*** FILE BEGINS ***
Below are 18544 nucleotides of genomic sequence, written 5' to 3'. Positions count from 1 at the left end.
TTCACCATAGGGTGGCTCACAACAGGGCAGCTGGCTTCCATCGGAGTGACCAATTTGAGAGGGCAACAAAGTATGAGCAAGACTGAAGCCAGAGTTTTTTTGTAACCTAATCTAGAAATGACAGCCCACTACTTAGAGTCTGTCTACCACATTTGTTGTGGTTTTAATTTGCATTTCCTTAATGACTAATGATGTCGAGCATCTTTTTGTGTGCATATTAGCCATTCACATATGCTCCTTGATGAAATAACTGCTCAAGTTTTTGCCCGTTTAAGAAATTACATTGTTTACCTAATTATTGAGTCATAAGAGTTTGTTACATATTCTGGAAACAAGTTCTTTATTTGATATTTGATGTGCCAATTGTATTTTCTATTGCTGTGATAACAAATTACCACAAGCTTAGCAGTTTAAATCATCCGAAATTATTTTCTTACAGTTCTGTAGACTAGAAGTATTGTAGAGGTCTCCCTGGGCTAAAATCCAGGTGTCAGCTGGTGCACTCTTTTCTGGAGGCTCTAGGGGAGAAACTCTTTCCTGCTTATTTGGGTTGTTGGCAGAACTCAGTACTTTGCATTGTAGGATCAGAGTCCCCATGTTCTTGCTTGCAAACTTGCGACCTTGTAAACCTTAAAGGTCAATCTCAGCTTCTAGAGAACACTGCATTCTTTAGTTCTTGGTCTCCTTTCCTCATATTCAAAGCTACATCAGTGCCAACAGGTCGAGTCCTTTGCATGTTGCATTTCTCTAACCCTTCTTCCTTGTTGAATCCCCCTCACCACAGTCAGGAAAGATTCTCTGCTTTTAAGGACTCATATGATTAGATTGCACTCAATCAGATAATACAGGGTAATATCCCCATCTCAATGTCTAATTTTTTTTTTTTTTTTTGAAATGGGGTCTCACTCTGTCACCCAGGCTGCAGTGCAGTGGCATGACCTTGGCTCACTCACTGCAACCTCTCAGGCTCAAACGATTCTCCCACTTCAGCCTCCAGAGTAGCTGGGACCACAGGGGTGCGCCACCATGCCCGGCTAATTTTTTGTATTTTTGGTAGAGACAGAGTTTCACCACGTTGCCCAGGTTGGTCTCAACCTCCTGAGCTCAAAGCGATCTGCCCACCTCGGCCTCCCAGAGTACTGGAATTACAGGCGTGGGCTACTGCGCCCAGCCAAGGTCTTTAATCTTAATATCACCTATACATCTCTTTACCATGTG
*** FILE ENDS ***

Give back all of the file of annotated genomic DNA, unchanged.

Below are 18544 nucleotides of genomic sequence, written 5' to 3'. Positions count from 1 at the left end.
TTCACCATAGGGTGGCTCACAACAGGGCAGCTGGCTTCCATCGGAGTGACCAATTTGAGAGGGCAACAAAGTATGAGCAAGACTGAAGCCAGAGTTTTTTTGTAACCTAATCTAGAAATGACAGCCCACTACTTAGAGTCTGTCTACCACATTTGTTGTGGTTTTAATTTGCATTTCCTTAATGACTAATGATGTCGAGCATCTTTTTGTGTGCATATTAGCCATTCACATATGCTCCTTGATGAAATAACTGCTCAAGTTTTTGCCCGTTTAAGAAATTACATTGTTTACCTAATTATTGAGTCATAAGAGTTTGTTACATATTCTGGAAACAAGTTCTTTATTTGATATTTGATGTGCCAATTGTATTTTCTATTGCTGTGATAACAAATTACCACAAGCTTAGCAGTTTAAATCATCCGAAATTATTTTCTTACAGTTCTGTAGACTAGAAGTATTGTAGAGGTCTCCCTGGGCTAAAATCCAGGTGTCAGCTGGTGCACTCTTTTCTGGAGGCTCTAGGGGAGAAACTCTTTCCTGCTTATTTGGGTTGTTGGCAGAACTCAGTACTTTGCATTGTAGGATCAGAGTCCCCATGTTCTTGCTTGCAAACTTGCGACCTTGTAAACCTTAAAGGTCAATCTCAGCTTCTAGAGAACACTGCATTCTTTAGTTCTTGGTCTCCTTTCCTCATATTCAAAGCTACATCAGTGCCAACAGGTCGAGTCCTTTGCATGTTGCATTTCTCTAACCCTTCTTCCTTGTTGAATCCCCCTCACCACAGTCAGGAAAGATTCTCTGCTTTTAAGGACTCATATGATTAGATTGCACTCAATCAGATAATACAGGGTAATATCCCCATCTCAATGTCTAATTTTTTTTTTTTTTTTTGAAATGGGGTCTCACTCTGTCACCCAGGCTGCAGTGCAGTGGCATGACCTTGGCTCACTCACTGCAACCTCTCAGGCTCAAACGATTCTCCCACTTCAGCCTCCAGAGTAGCTGGGACCACAGGGGTGCGCCACCATGCCCGGCTAATTTTTTGTATTTTTGGTAGAGACAGAGTTTCACCACGTTGCCCAGGTTGGTCTCAACCTCCTGAGCTCAAAGCGATCTGCCCACCTCGGCCTCCCAGAGTACTGGAATTACAGGCGTGGGCTACTGCGCCCAGCCAAGGTCTTTAATCTTAATATCACCTATACATCTCTTTACCATGTG